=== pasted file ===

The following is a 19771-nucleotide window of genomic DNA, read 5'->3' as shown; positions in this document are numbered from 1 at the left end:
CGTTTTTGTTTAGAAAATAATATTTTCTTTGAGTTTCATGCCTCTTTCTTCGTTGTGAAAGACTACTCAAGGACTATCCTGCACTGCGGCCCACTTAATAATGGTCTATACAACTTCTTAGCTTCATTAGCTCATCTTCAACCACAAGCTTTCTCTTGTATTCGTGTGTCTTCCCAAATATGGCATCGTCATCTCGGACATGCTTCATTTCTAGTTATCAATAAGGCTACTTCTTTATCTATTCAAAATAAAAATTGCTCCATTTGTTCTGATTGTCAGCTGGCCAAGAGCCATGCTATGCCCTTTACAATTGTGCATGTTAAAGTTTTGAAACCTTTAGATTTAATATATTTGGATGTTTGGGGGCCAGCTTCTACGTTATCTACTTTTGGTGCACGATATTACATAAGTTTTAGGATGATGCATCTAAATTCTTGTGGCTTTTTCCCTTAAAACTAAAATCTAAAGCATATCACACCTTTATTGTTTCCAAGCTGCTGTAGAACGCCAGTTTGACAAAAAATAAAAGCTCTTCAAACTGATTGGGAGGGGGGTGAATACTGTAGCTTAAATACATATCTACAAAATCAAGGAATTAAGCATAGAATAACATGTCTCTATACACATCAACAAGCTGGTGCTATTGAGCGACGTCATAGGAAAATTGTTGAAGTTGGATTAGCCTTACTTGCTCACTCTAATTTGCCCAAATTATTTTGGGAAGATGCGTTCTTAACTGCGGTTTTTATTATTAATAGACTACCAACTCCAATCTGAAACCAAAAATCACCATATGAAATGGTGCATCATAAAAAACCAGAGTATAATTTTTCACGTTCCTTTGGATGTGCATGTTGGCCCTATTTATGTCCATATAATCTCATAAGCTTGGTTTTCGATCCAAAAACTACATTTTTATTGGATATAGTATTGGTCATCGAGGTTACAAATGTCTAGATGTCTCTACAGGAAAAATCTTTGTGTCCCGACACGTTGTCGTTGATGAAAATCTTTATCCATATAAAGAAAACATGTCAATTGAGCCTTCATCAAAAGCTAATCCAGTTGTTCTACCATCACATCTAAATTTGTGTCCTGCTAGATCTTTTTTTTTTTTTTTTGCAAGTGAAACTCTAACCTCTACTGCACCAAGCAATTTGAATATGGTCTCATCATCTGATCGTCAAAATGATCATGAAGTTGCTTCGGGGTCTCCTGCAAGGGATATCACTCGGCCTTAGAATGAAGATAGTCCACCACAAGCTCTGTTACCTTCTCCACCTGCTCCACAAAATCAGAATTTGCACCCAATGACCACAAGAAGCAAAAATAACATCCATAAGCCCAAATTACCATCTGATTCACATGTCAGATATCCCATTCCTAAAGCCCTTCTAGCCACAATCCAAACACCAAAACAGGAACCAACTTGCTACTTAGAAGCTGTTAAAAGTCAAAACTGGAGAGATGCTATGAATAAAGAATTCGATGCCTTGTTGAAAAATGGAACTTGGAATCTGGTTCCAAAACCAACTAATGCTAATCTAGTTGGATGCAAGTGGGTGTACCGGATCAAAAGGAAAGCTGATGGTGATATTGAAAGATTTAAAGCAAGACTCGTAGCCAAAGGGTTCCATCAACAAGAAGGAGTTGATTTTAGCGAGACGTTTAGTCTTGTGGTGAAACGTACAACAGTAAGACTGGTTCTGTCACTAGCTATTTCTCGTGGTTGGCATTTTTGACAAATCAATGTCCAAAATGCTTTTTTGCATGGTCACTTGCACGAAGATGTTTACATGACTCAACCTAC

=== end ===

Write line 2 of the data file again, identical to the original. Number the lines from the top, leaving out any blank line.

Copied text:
CGTTTTTGTTTAGAAAATAATATTTTCTTTGAGTTTCATGCCTCTTTCTTCGTTGTGAAAGACTACTCAAGGACTATCCTGCACTGCGGCCCACTTAATAATGGTCTATACAACTTCTTAGCTTCATTAGCTCATCTTCAACCACAAGCTTTCTCTTGTATTCGTGTGTCTTCCCAAATATGGCATCGTCATCTCGGACATGCTTCATTTCTAGTTATCAATAAGGCTACTTCTTTATCTATTCAAAATAAAAATTGCTCCATTTGTTCTGATTGTCAGCTGGCCAAGAGCCATGCTATGCCCTTTACAATTGTGCATGTTAAAGTTTTGAAACCTTTAGATTTAATATATTTGGATGTTTGGGGGCCAGCTTCTACGTTATCTACTTTTGGTGCACGATATTACATAAGTTTTAGGATGATGCATCTAAATTCTTGTGGCTTTTTCCCTTAAAACTAAAATCTAAAGCATATCACACCTTTATTGTTTCCAAGCTGCTGTAGAACGCCAGTTTGACAAAAAATAAAAGCTCTTCAAACTGATTGGGAGGGGGGTGAATACTGTAGCTTAAATACATATCTACAAAATCAAGGAATTAAGCATAGAATAACATGTCTCTATACACATCAACAAGCTGGTGCTATTGAGCGACGTCATAGGAAAATTGTTGAAGTTGGATTAGCCTTACTTGCTCACTCTAATTTGCCCAAATTATTTTGGGAAGATGCGTTCTTAACTGCGGTTTTTATTATTAATAGACTACCAACTCCAATCTGAAACCAAAAATCACCATATGAAATGGTGCATCATAAAAAACCAGAGTATAATTTTTCACGTTCCTTTGGATGTGCATGTTGGCCCTATTTATGTCCATATAATCTCATAAGCTTGGTTTTCGATCCAAAAACTACATTTTTATTGGATATAGTATTGGTCATCGAGGTTACAAATGTCTAGATGTCTCTACAGGAAAAATCTTTGTGTCCCGACACGTTGTCGTTGATGAAAATCTTTATCCATATAAAGAAAACATGTCAATTGAGCCTTCATCAAAAGCTAATCCAGTTGTTCTACCATCACATCTAAATTTGTGTCCTGCTAGATCTTTTTTTTTTTTTTTTGCAAGTGAAACTCTAACCTCTACTGCACCAAGCAATTTGAATATGGTCTCATCATCTGATCGTCAAAATGATCATGAAGTTGCTTCGGGGTCTCCTGCAAGGGATATCACTCGGCCTTAGAATGAAGATAGTCCACCACAAGCTCTGTTACCTTCTCCACCTGCTCCACAAAATCAGAATTTGCACCCAATGACCACAAGAAGCAAAAATAACATCCATAAGCCCAAATTACCATCTGATTCACATGTCAGATATCCCATTCCTAAAGCCCTTCTAGCCACAATCCAAACACCAAAACAGGAACCAACTTGCTACTTAGAAGCTGTTAAAAGTCAAAACTGGAGAGATGCTATGAATAAAGAATTCGATGCCTTGTTGAAAAATGGAACTTGGAATCTGGTTCCAAAACCAACTAATGCTAATCTAGTTGGATGCAAGTGGGTGTACCGGATCAAAAGGAAAGCTGATGGTGATATTGAAAGATTTAAAGCAAGACTCGTAGCCAAAGGGTTCCATCAACAAGAAGGAGTTGATTTTAGCGAGACGTTTAGTCTTGTGGTGAAACGTACAACAGTAAGACTGGTTCTGTCACTAGCTATTTCTCGTGGTTGGCATTTTTGACAAATCAATGTCCAAAATGCTTTTTTGCATGGTCACTTGCACGAAGATGTTTACATGACTCAACCTAC